Exercise. It’s either a passion, source of enjoyment, or the bane of our existence. There doesn’t seem to be much of a middle ground. But whether we hate working out or love it, we know it has tons of benefits.
So when I got an email from a woman earlier this week saying she knows she should be more active but she hates working out, I felt compelled to write about the topic.
As a personal trainer and nutrition coach, I work with women all around the world to help them get more consistent with their workouts and nutrition without becoming obsessive. And the truth is, not all of them come to me loving fitness [start with my free fitness challenge if you want some guidance]. So sometimes, we have to work through why they aren’t wanting to exercise.
Through working with lots of women, I’ve found that asking three simple questions can help us be more consistent with our workouts even if we’re not currently enjoying them.
Three questions to ask yourself if you’re hating your workouts
Do you have a skills based goal?
Often, we exercise without specific goals. We try to drag ourselves to the gym because it’s “good for us” but we have no real reason for being there. That’s where skills based goals come into play.
A key way to achieve long term fitness motivation is to focus on building skill competency. In other words, emphasize skill development in your workouts. By picking a new sport or skill, you’ll set goals that revolve around improving yourself. This is HUGE with adult exercisers, because research shows that skill development is strongly correlated with greater exercise participation over the long term.
Spend some time thinking of a skill you want to develop and make a plan. This could include joining an adult sports league, mastering a tough movement pattern (like maybe a Turkish Get-Up), or increasing your squat weight.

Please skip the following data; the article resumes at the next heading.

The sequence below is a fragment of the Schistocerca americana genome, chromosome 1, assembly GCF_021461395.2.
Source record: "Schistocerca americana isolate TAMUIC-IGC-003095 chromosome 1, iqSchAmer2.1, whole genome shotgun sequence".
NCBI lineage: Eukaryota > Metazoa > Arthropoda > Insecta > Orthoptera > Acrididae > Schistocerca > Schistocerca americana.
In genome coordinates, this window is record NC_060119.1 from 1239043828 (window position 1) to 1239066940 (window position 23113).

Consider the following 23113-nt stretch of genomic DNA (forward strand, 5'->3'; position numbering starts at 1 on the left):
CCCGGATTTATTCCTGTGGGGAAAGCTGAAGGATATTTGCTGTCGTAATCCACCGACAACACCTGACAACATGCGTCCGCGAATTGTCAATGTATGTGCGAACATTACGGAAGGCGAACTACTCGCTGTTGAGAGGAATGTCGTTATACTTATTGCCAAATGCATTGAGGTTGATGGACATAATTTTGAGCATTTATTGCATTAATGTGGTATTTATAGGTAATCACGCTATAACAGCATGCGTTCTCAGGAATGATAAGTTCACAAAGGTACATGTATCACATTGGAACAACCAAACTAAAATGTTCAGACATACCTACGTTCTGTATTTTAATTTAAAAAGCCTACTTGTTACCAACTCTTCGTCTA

Are you focusing only on outcomes?
Outcomes goals are the most common type of goal, right? We workout because we want to lose 10lbs, fit into our skinny jeans without sucking our stomachs in, or rock that LBD for our high school reunion. But what about when we reach (or fail to reach) those goals?
I’ll tell you…we start to hate our workouts.
I’m not saying to throw away outcome goals all together, in fact, they help you get started, but if you also work to value the actual act of exercising, you’ll achieve much more long term success.
Start thinking about all the positives that come with working out. These will be super individualized and personal but some examples of how to focus on the actual act of working out include mantras like:
- Doing circuit workouts are fun/enjoyable.
- I love improving my kettlebell skills.
- By working out, I’ll be able to stay active for the rest of my life.
- I build a community of friends through my workouts.
To get your personal mantras, ask yourself questions like:
- How does exercise help me live the life I want?
- What do I enjoy about working out?
- How am I building social connections through working out?
- How does exercise make me feel?
Are you not moving in a way that brings you joy?
Too often, I talk with women who are doing workouts that bore the crap out of them because they think they’re what they *should* be doing. Their old personal trainer said HIIT was best for fat loss. They read on Tone It Up that we have to lift itty-bitty weights. BodyRockTV says intensity is key to getting results. So they drag themselves to the gym to do the next popular workout…even if they hate it.
Lovely, this just won’t work. If consistency with working out is our goal, we gotta move in ways that bring us joy so we actually want to keep moving.
It’s time we stop punishing ourselves with movement and find ways of working out that bring us joy. When we actually enjoy the process of what we’re doing, motivation stops becoming an issue (see the research/my take on it here) and consistency comes naturally (see the three most common workout consistency mistakes here).
If you wanna refresh your workout routine and try new workouts, grab a free #SkipTheGym workout (and a free three day meal plan) here.